Seton College Visual Arts Project



Sophie Jaques is a Visual Arts teacher at Seton Catholic College in Perth. In 2016 she initiated a project for the Year 7 class.  Aboriginal art and culture were explored across whole school year in several subjects. Here she describes how the project came about and how it worked.

Can you tell me how did this project come about?

I arrived in WA from England 14 years ago and I asked my family, “How can I meet indigenous Australians? I feel like I’m migrating as a white person to this land. How do I reach out?”

They said, “Well, it’s just about connections that you make. Unless you’re going to go out to communities. It’s quite difficult in Perth because the Nyoongar culture is so decimated.”

I took that onboard. At the first school I worked at I talked to some teachers about exploring indigenous culture. Somebody said to me, “Don’t touch it with a barge-pole.” People were concerned that they didn’t know how to approach the topic properly. I was scared off for a few years. Little by little indigenous culture has become more important to me. The family I married into found out about their own indigenous roots.

I feel being an Australian is about all of Australian culture including Aboriginal culture. I didn’t feel as though this was reflected in the teaching of the arts at the school where I was working at the time.

What did you decide to do in your current role at Seton?

I decided to talk to as many teachers as possible first off. I decided to find out what was happening in other places and what resources already existed. I talked to the other teachers of media, music, dance, drama and wood work and visual arts. We talked about planning a program of events for our Year 7 students.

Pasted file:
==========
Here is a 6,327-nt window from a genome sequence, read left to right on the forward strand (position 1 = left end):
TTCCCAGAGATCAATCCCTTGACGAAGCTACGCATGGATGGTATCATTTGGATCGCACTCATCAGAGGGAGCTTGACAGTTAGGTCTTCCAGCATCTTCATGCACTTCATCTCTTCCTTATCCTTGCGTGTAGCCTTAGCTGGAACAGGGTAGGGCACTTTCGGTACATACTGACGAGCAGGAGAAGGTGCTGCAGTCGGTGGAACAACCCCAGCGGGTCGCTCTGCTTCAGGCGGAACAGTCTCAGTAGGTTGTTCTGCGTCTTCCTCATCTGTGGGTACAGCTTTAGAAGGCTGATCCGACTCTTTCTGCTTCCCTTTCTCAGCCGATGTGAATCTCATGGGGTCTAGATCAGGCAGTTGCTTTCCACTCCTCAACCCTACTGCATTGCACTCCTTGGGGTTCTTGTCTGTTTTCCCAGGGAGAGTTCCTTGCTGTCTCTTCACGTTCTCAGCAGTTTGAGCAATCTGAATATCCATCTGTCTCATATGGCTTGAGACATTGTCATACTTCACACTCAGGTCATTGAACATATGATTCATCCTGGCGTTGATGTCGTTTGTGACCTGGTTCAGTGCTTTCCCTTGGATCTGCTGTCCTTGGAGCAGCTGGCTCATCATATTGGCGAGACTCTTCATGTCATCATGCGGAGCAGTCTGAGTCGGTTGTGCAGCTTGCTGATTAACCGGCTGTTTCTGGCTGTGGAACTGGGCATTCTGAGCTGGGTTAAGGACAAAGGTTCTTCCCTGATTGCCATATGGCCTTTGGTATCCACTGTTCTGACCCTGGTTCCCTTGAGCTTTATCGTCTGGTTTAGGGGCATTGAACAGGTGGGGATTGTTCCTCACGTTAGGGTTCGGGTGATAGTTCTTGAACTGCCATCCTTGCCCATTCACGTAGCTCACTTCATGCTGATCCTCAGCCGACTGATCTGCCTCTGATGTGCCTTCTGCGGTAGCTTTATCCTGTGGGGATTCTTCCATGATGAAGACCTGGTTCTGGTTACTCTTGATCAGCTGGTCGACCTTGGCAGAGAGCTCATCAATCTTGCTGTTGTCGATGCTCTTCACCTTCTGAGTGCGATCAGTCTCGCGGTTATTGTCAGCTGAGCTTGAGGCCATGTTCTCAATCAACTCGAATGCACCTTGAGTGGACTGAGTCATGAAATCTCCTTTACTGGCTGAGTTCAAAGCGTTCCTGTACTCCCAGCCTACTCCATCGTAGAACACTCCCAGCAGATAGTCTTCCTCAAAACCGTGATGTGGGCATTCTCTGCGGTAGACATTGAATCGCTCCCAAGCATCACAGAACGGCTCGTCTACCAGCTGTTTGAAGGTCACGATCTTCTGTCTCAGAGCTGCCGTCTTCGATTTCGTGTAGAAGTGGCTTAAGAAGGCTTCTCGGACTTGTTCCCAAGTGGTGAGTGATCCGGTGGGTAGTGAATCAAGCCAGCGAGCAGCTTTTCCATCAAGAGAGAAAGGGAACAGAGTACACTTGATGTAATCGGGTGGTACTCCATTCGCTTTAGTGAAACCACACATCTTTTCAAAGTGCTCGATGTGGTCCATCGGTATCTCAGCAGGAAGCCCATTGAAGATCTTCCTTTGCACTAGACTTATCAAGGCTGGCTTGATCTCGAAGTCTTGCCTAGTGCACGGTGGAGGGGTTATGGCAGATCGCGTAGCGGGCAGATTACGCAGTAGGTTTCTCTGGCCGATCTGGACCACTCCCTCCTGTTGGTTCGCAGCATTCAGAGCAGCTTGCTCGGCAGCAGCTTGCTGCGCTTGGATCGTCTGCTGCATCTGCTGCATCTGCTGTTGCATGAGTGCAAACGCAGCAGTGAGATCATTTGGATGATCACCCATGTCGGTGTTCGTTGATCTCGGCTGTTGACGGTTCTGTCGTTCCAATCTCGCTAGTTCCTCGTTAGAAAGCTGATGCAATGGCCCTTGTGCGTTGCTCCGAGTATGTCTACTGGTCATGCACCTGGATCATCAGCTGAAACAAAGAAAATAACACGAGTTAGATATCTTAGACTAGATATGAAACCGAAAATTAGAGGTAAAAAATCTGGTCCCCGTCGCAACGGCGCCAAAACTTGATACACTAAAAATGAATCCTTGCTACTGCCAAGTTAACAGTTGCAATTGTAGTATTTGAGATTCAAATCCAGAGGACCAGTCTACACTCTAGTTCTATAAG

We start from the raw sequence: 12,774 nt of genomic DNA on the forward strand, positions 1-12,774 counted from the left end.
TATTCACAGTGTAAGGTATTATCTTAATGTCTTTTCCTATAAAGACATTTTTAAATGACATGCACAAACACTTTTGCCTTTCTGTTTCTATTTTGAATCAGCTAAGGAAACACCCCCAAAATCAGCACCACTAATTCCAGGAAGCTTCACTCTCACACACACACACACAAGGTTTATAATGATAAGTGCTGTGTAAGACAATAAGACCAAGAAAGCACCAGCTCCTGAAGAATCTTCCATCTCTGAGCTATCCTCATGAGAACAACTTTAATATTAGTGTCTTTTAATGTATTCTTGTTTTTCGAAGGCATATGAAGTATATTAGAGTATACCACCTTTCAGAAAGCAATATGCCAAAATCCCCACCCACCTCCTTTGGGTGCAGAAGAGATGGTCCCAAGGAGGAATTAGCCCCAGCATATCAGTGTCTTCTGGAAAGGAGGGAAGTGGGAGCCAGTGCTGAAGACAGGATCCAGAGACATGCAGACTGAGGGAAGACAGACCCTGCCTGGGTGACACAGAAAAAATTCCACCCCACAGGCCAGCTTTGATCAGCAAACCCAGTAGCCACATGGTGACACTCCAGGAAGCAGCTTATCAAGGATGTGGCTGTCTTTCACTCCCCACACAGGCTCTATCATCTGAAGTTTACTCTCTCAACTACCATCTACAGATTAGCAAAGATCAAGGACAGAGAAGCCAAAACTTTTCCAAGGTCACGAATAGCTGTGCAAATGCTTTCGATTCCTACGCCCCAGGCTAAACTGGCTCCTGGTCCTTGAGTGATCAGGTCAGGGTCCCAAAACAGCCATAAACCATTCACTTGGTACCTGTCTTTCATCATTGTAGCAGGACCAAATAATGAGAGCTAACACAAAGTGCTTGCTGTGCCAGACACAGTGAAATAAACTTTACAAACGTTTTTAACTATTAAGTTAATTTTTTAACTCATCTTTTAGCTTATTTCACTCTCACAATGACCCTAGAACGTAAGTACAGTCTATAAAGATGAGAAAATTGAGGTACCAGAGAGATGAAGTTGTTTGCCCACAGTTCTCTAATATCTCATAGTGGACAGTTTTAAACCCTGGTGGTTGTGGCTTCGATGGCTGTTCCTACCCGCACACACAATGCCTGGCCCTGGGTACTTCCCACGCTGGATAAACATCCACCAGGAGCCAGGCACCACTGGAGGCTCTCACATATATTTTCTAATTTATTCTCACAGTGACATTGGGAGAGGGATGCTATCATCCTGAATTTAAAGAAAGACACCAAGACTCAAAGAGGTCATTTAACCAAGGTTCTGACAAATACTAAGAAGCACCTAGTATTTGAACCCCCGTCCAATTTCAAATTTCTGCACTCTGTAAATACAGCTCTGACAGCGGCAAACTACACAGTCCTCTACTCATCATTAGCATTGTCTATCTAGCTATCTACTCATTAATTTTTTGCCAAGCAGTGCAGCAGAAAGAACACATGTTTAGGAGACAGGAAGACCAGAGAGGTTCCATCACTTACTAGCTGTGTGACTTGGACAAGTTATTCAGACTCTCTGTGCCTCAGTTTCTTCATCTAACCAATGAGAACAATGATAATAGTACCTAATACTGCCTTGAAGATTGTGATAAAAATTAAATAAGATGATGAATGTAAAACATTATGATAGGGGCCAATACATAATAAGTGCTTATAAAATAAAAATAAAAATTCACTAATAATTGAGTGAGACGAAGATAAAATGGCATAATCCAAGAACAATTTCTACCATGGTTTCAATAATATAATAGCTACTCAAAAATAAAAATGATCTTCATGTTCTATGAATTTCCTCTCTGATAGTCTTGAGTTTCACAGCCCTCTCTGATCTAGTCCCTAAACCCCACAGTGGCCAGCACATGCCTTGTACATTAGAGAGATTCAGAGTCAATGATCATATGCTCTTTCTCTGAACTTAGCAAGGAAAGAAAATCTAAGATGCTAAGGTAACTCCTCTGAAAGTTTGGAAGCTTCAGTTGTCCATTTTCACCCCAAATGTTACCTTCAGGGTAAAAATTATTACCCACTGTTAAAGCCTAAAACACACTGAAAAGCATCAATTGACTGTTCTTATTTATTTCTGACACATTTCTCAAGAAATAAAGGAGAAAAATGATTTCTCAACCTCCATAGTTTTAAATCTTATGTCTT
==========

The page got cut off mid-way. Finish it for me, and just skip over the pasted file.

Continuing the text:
We planned a year-long program of learning  for the Year 7’s. Aboriginal culture would be focused on in each of those individual subjects. It is hoped that the students would develop a broad understanding, not necessarily deep understanding, but a broad understanding of how Aboriginal culture is relevant to those areas of learning.

In visual art I decided to make the whole semester about Aboriginal art and explore it as deeply as I could.

What were the outcomes you were seeking?

I wanted our students, no matter what their cultural heritage, to have an understanding of how Aboriginal culture works traditionally and in contemporary society. I wanted our group of teachers to become more confident in delivering that.

What sort of planning and preparation did you do in advance?

I started talking with people through existing networks and connections. I work for Catholic Education so I called the Catholic Education Aboriginal office. They were extremely helpful and basically I said “Here I am. I am a white English woman teaching in a Perth school and I want to teach Aboriginal culture. Where do I go?” They said “First off, that’s fantastic.”

I think my biggest concern was to avoid doing anything inappropriate or insensitive. There is so much to learn about how to approach this material respectfully. I got the green light from everyone I spoke to. They gave me names of artists and elders that I might be able to call in. That’s where I started.